A former top aide to Gov. Andrew Cuomo was convicted on corruption charges Tuesday at a trial that further exposed the state capital’s culture of backroom deal-making.
A federal jury in Manhattan found Joseph Percoco guilty of two counts of conspiracy to commit honest services wire fraud and one count of soliciting bribes after deliberating for parts of three weeks. He faces a maximum of 20 years in prison.
Jurors had informed the court twice that they were deadlocked in the case against Percoco and three businessmen accused of paying his family more than $300,000 in bribes, but U.S. District Judge Valerie Caproni asked them to keep deliberating and on Tuesday said she would accept a partial verdict.
The Wall Street Journal reports:
One of his co-defendants, Steven Aiello, an executive at COR Development Co., was found guilty of conspiracy to commit honest-services wire fraud, and not guilty on two other charges. Another COR executive, Joseph Gerardi, was found not guilty on two counts. And the judge declared a mistrial for a fourth defendant, Peter Galbraith Kelly Jr., a former energy-company executive. Mr. Percoco is scheduled to be sentenced on June 11. He faces up to 50 years in prison.
One of the last major cases charged by former Manhattan U.S. Attorney Preet Bharara, the trial was the latest in a long string of federal corruption cases out of Albany under Mr. Bharara’s watch. But it was the first to concern activity directly within the uppermost ranks of Mr. Cuomo’s administration.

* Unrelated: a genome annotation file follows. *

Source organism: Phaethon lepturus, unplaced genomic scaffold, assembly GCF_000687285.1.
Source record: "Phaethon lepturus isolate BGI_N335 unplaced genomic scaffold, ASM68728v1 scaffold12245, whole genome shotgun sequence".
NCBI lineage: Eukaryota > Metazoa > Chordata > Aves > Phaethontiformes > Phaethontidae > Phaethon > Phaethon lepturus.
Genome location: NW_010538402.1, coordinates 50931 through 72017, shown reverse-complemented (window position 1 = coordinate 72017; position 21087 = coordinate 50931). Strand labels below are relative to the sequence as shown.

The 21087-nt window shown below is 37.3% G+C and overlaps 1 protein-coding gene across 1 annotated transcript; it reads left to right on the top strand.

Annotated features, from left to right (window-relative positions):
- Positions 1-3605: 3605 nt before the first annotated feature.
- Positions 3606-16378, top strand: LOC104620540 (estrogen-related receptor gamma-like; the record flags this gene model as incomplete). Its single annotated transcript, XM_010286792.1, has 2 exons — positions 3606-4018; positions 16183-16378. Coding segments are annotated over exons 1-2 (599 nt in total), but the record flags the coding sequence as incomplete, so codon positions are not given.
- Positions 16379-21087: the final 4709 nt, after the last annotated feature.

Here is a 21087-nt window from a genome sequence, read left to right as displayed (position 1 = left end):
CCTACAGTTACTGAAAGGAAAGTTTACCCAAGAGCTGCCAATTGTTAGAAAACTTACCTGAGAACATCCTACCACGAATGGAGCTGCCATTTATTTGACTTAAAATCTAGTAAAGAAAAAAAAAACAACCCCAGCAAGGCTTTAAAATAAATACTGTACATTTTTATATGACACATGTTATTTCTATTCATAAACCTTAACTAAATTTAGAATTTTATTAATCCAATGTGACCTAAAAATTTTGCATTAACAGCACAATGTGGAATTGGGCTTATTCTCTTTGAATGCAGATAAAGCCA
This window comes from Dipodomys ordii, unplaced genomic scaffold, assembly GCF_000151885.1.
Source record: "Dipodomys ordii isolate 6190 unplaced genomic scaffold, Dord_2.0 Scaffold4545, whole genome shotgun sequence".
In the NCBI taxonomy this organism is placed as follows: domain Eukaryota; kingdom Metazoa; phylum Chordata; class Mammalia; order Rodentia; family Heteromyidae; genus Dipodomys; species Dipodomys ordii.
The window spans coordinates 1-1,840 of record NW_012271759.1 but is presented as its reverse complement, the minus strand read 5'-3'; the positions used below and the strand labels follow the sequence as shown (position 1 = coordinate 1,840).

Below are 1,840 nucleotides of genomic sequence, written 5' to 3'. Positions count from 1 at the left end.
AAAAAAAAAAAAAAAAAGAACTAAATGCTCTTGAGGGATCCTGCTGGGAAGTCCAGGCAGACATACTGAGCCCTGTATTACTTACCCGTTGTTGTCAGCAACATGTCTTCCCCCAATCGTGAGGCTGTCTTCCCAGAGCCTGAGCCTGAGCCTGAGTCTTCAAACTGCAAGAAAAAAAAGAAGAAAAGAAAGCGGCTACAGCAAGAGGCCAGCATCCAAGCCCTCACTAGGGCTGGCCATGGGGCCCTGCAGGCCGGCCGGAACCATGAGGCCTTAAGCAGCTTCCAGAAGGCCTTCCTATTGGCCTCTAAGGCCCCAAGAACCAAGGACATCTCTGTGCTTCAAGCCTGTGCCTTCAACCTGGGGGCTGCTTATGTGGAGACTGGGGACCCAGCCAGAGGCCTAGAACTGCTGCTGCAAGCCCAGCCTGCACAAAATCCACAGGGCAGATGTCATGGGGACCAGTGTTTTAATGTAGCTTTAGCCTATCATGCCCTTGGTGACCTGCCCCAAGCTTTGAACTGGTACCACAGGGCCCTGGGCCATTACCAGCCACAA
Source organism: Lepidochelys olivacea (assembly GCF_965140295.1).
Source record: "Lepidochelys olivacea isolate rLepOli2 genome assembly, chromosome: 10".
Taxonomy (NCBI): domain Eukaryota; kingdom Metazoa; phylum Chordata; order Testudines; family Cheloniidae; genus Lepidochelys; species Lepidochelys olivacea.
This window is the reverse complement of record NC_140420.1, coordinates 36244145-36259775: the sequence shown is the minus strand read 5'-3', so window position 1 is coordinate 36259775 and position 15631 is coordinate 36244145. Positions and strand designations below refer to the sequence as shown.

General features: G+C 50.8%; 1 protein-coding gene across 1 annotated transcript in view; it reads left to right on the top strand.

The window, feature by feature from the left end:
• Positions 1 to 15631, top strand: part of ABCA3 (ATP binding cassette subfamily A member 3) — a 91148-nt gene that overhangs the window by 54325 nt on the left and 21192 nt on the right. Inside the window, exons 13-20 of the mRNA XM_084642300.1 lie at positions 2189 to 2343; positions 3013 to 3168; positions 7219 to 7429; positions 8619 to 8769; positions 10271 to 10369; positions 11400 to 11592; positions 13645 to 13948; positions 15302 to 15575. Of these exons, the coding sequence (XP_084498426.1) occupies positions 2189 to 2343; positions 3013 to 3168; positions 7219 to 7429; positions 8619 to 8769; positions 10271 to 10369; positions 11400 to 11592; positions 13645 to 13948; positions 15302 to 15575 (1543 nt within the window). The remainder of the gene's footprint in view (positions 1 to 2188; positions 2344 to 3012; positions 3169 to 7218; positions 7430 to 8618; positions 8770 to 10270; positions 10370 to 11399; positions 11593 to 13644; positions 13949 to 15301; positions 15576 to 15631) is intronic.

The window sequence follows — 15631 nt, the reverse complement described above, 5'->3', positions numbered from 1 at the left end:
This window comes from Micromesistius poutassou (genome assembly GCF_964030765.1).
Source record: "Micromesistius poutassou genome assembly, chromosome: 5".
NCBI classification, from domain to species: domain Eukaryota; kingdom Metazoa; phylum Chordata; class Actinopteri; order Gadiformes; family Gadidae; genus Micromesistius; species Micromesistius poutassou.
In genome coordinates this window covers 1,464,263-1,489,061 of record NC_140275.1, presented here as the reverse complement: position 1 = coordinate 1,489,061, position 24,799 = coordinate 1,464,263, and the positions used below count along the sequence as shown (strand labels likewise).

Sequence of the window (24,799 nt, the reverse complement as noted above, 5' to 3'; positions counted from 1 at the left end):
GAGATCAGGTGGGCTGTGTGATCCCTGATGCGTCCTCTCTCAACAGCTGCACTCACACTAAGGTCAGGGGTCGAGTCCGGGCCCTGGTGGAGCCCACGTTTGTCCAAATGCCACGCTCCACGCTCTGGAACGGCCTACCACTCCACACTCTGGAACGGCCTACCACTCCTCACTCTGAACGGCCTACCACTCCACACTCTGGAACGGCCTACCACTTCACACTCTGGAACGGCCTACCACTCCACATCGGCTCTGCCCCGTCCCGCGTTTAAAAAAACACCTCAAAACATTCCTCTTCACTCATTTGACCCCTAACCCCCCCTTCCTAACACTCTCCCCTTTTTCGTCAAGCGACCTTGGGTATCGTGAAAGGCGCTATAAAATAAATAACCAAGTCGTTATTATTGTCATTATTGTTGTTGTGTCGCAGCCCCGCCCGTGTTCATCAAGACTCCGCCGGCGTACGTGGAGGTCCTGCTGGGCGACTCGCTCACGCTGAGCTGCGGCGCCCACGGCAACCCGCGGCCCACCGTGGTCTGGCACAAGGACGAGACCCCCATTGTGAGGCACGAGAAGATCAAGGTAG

The lengthy trial also featured an unusual twist: the arrest of a cooperating witness midway through his testimony. Todd Howe, a former lobbyist and Cuomo loyalist who was the self-described middleman between Mr. Percoco and the businessmen, was considered key to the government’s case.
ABC News reports:
Defense lawyers had said the payments Percoco and his wife received were legitimate fees for consulting work performed at a time when he was out of state government. Prosecutors countered by citing emails in which Percoco and cooperating witness Todd Howe referred to money using the word “ziti,” a term borrowed from the HBO mob drama “The Sopranos.”
While Cuomo himself was not accused of wrongdoing, testimony also painted an unflattering picture of the inner workings of his office.
There was testimony about administration officials using private email addresses to conduct state business in secret, and about how Percoco continued to work out of a state office even after he was supposed to have left government to lead Cuomo’s 2014 re-election campaign.
If Cuomo does run for president in 2020, as some think he will, expect this case to play prominently during the campaign.